Does Secular Music in the Church Endanger Sacredness?
Religion TodayReligious persecution, missions, Christianity around the world
- 2012 Mar 01
March 1, 2012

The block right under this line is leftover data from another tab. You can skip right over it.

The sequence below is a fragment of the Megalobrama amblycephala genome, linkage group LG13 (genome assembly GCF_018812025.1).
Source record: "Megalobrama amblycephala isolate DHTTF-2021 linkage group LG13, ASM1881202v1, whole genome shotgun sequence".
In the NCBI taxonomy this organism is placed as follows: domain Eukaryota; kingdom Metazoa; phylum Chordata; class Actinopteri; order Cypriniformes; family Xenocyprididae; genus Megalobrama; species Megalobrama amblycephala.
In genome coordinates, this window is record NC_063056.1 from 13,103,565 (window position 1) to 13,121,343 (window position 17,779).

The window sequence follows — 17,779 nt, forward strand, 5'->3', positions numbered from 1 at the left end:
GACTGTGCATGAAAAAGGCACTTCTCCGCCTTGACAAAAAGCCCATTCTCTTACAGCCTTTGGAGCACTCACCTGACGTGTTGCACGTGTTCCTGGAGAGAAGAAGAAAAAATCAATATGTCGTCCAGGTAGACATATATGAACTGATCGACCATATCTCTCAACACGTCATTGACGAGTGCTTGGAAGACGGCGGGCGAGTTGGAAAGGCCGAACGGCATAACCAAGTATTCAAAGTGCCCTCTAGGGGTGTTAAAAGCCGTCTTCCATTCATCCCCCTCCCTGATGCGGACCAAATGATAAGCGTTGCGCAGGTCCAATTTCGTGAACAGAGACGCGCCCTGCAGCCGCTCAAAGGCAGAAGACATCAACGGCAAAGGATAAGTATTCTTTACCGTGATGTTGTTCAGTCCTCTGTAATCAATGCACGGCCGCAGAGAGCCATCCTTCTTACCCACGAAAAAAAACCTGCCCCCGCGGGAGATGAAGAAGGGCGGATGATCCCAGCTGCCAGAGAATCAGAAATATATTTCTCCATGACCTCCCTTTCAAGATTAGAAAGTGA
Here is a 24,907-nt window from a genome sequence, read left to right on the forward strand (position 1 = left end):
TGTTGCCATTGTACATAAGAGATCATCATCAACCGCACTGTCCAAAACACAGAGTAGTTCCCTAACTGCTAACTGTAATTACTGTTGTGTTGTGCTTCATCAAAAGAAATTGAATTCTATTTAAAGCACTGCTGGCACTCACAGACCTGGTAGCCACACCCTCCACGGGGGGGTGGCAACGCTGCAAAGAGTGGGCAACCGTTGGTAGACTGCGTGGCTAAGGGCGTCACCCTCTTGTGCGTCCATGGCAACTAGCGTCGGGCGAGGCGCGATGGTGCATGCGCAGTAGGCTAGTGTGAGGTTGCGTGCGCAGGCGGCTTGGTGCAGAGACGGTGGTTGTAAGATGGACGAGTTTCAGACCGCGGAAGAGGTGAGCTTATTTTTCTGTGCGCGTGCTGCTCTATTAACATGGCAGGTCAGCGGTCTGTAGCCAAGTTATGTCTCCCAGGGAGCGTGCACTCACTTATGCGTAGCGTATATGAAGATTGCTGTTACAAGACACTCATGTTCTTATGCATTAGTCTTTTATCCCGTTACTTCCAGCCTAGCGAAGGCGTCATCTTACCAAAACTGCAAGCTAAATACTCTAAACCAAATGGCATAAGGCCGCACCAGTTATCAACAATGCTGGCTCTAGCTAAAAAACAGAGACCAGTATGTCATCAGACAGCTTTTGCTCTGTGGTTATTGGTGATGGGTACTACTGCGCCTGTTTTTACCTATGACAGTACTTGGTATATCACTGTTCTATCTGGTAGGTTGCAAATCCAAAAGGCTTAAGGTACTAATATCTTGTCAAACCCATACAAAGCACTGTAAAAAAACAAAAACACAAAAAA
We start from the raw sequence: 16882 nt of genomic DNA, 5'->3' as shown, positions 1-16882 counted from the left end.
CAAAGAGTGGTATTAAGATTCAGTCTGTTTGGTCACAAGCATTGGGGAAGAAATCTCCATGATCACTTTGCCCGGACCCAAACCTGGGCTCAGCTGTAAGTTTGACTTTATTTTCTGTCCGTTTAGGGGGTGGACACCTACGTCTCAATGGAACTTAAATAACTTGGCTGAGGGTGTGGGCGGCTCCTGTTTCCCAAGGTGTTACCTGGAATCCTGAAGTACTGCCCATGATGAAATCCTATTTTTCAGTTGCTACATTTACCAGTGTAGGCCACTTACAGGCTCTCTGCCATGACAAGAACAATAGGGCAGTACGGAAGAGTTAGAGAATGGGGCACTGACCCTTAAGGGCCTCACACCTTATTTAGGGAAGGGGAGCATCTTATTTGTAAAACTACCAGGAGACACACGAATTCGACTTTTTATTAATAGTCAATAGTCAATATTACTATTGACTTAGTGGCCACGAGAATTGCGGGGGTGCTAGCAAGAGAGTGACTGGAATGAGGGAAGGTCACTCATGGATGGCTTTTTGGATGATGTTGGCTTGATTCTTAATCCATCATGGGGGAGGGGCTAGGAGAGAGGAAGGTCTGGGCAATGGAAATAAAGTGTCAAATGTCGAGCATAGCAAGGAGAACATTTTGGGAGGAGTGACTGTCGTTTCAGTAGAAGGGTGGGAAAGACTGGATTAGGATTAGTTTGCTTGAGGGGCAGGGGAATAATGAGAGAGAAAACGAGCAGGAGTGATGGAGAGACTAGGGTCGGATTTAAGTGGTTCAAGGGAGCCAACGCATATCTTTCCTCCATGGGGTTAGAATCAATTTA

A New Jersey megachurch's latest effort to engage the culture by using pop songs in its worship services has drawn some criticism and reignited a debate about whether secular music should be used in churches, the Christian Post reports. Liquid Church's worship team led the congregation in songs like Adele's "Rolling in the Deep" and Bruno Mars' "Grenade" as part of its "Pop God" sermon series in February, a move that some said endangered the sacredness of the church. Rich Birch, Liquid's spokesman, said the church was trying to "redeem the culture" through those songs, but Dr. John Hardin of the ministry 9Marks cautioned that "the sacred ceases to be that which is set apart when it is framed in that which is perhaps all too near." Brett McCracken, author of Hipster Christianity: When Church & Cool Collide, said he believed such initiatives stemmed from the fact that many churches felt pressure because young people are departing in record numbers, but cautioned that when you attract people with "gimmicky things," there has to be something substantial in terms of discipleship to keep them engaged. "As Christians, we should focus on quality songs that are well-crafted and honest in their lyrics, and theologically rich," he said.